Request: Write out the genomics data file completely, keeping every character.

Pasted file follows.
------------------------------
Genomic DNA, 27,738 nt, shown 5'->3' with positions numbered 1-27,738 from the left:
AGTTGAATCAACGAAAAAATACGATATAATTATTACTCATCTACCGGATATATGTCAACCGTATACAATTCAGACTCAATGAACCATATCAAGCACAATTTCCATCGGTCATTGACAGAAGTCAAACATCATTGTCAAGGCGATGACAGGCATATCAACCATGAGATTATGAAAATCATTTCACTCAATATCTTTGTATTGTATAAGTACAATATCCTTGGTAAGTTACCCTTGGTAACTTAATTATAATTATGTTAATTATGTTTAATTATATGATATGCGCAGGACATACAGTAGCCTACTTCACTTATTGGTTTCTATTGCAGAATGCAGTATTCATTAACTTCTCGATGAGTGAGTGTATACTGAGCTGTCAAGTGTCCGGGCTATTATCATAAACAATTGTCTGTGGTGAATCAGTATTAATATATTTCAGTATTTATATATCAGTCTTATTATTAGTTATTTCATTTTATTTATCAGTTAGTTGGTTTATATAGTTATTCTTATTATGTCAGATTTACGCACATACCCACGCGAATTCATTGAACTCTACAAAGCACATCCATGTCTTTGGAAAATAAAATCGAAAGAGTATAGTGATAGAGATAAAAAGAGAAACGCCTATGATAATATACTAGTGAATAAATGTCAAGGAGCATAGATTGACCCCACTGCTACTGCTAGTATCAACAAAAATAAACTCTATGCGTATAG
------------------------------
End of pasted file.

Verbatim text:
Genomic DNA, 27,738 nt, shown 5'->3' with positions numbered 1-27,738 from the left:
AGTTGAATCAACGAAAAAATACGATATAATTATTACTCATCTACCGGATATATGTCAACCGTATACAATTCAGACTCAATGAACCATATCAAGCACAATTTCCATCGGTCATTGACAGAAGTCAAACATCATTGTCAAGGCGATGACAGGCATATCAACCATGAGATTATGAAAATCATTTCACTCAATATCTTTGTATTGTATAAGTACAATATCCTTGGTAAGTTACCCTTGGTAACTTAATTATAATTATGTTAATTATGTTTAATTATATGATATGCGCAGGACATACAGTAGCCTACTTCACTTATTGGTTTCTATTGCAGAATGCAGTATTCATTAACTTCTCGATGAGTGAGTGTATACTGAGCTGTCAAGTGTCCGGGCTATTATCATAAACAATTGTCTGTGGTGAATCAGTATTAATATATTTCAGTATTTATATATCAGTCTTATTATTAGTTATTTCATTTTATTTATCAGTTAGTTGGTTTATATAGTTATTCTTATTATGTCAGATTTACGCACATACCCACGCGAATTCATTGAACTCTACAAAGCACATCCATGTCTTTGGAAAATAAAATCGAAAGAGTATAGTGATAGAGATAAAAAGAGAAACGCCTATGATAATATACTAGTGAATAAATGTCAAGGAGCATAGATTGACCCCACTGCTACTGCTAGTATCAACAAAAATAAACTCTATGCGTATAG